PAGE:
Briffa et al (Nature 1995), a paper discussed on many occasions here, used the Polar Urals site (Schweingruber dataset russ021) to argue that the 11th century was cold and, in particular, 1032 was the coldest year of the millennium. A few years later, more material from Polar Urals was crossdated (Schweingruber dataset russ176) and, when this crossdated material is combined with the previous material, a combined RCS [ed. Radar Cross Section] ring width chronology yields an entirely different picture - a warm MWP. Such calculations were done both by Esper (in connection with Esper et al 2002) and for D'Arrigo et al 2006, but the resulting RCS reconstruction was never published nor, as noted previously, has the resulting RCS reconstruction ever appeared in print nor were the resulting RCS reconstructions placed in a digital archive in connection with either publication.
Instead of using and publishing the updated information from Polar Urals, the Yamal chronology was introduced in Briffa 2000 url, a survey article on worldwide dendro activities, in whichBriffa's RCS Yamal chronology replaced the Polar Urals in his Figure 1. Rudimentary information like core counts was not provided. Briffa placed digital versions of these chronologies, including Yamal, online at his own website (not ITRDB). A composite of three Briffa chronologies (Yamal, Taimyr and Tornetrask) had been introduced in Osborn and Briffa (Science 1999), a less than one page letter. Despite the lack of any technical presentation and lack of any information on core counts, as noted elsewhere, this chronology was used in multiproxy study after another and was even separately illustrated in the IPCC AR4 Box 6.4 spaghetti graph.
Authors frequently purport to excuse the re-use of stereotyped proxies on the grounds that there are few millennium-length chronologies, a point made on occasion by Briffa himself. Thus, an updated millennium-length Polar Urals chronology should have been a welcome addition to the literature. But it never happened. Briffa's failure to publish the updated Polar Urals RCS reconstruction has itself added to the bias within the archived information. Subsequent multiproxy collectors could claim that they had examined the "available" data and used what was "available". And because Briffa never published the updated Polar Urals series, it was never "available".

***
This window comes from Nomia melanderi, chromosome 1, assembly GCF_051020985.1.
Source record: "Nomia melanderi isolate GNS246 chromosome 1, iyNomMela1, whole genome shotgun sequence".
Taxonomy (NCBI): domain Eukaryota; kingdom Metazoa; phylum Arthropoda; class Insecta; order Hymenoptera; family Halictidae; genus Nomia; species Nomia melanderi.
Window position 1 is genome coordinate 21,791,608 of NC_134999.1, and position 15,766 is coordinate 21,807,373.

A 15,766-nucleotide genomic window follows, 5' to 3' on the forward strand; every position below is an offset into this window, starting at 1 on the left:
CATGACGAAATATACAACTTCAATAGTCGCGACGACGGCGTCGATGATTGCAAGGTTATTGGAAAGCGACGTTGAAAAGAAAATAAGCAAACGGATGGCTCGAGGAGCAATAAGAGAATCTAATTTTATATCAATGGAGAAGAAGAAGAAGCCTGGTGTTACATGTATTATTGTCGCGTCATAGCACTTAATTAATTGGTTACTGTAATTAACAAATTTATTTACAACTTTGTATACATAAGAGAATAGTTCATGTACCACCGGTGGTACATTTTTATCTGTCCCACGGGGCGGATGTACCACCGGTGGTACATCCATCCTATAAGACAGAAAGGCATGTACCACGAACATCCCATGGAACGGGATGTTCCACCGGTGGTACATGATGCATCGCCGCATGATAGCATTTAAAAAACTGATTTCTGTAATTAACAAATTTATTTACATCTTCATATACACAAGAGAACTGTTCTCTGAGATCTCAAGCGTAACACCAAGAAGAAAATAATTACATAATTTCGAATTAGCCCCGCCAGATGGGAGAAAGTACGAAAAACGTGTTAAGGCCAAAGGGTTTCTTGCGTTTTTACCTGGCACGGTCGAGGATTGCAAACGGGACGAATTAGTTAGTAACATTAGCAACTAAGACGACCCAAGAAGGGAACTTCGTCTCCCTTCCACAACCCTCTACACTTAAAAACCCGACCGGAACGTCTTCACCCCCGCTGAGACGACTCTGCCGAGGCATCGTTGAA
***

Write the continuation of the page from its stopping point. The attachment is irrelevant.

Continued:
Sure this looks a little odd, but maybe this was really OK because the Yamal series was simply obviously better. That could work, right?
Well, the trouble with that is the Yamal data was also not originally published.
Not that that stopped "scientists" from praising it.
Some claimed Yamal was superior because it was more highly replicated:
The D'Arrigo et al authors believed that Briffa's Yamal chronology was more "highly replicated" than the Polar Urals chronology, a belief that they held even though they did not actually obtain the Yamal data set from Briffa. CA reader Willis Eschenbach at the time asked the obvious question how they knew that this was the "optimal data-set" if they didn't have the data.First, if you couldn't get the raw data … couldn't that be construed as a clue as to whether you should include the processed results of that mystery data in a scientific paper? It makes the study unreplicable … Second, why was the Yamal data-set "optimal"? You mention it is for "clear statistical reasons" … but since as you say, you could not get the raw data, how on earth did you obtain the clear statistics?
Pretty reasonable questions. The Phil Trans B archive thoroughly refuted the belief that the Yamal data set was more highly replicated than the Polar Urals data set. The graphic below shows the core counts since 800 for the three Briffa et al 2008 data sets (Tornetrask-Finland; Avam-Taimyr and Yamal) plus Polar Urals. Obviously, the replication of the Yamal data set (10 cores in 1990) is far less than the replication of the other two Briffa et al 2008 data sets (both well over 100 in 1990) and also less than Polar Urals since approximately AD1200 and far below Polar Urals in the modern period (an abysmally low 10 cores in 1990 versus 57 cores for Polar Urals. The modern Yamal replication is far below Briffa's own stated protocols for RCS chronologies (see here for example.) This low replication was unknown even to specialists until a couple of weeks ago.
It's strange isn't it?
McIntyre looks at other potential statistical reasons for preferring Yamal to the Polar Ural data.
The Polar Urals chronology has a statistically significant relationship to annual temperature of the corresponding HadCRU/CRUTEM gridcell, while Yamal does not (Polar Urals t-statistic - 3.37; Yamal 0.92). For reference the correlation of the Polar Urals chronology to annual temperature is 0.31 (Yamal: 0.14). Both chronologies have statistically significant relationships to June-July temperature, but the t-statistic for Polar Urals is a bit higher (Polar Urals t-statistic - 5.90; Yamal 4.29; correlations are Polar Urals 0.50; Yamal 0.55). Any practising statistician would take the position that the t-statistic, which takes into consideration the number of measurements, is the relevant measure of statistical significance, a point known since the early 20th century. [emphasis added]
Only in AGW science is less and incomplete data preferred over more complete data.
McIntyre sums it up thusly:
At this point, in the absence of any other explanation holding up, perhaps even critics can look squarely at the possibility that Yamal was preferred over Polar Urals because of its obvious exterior attributes. After all, Rosanne D'Arrigo told an astonished NAS panel: "you need to pick cherries if you want to make cherry pie". Is that what happened here?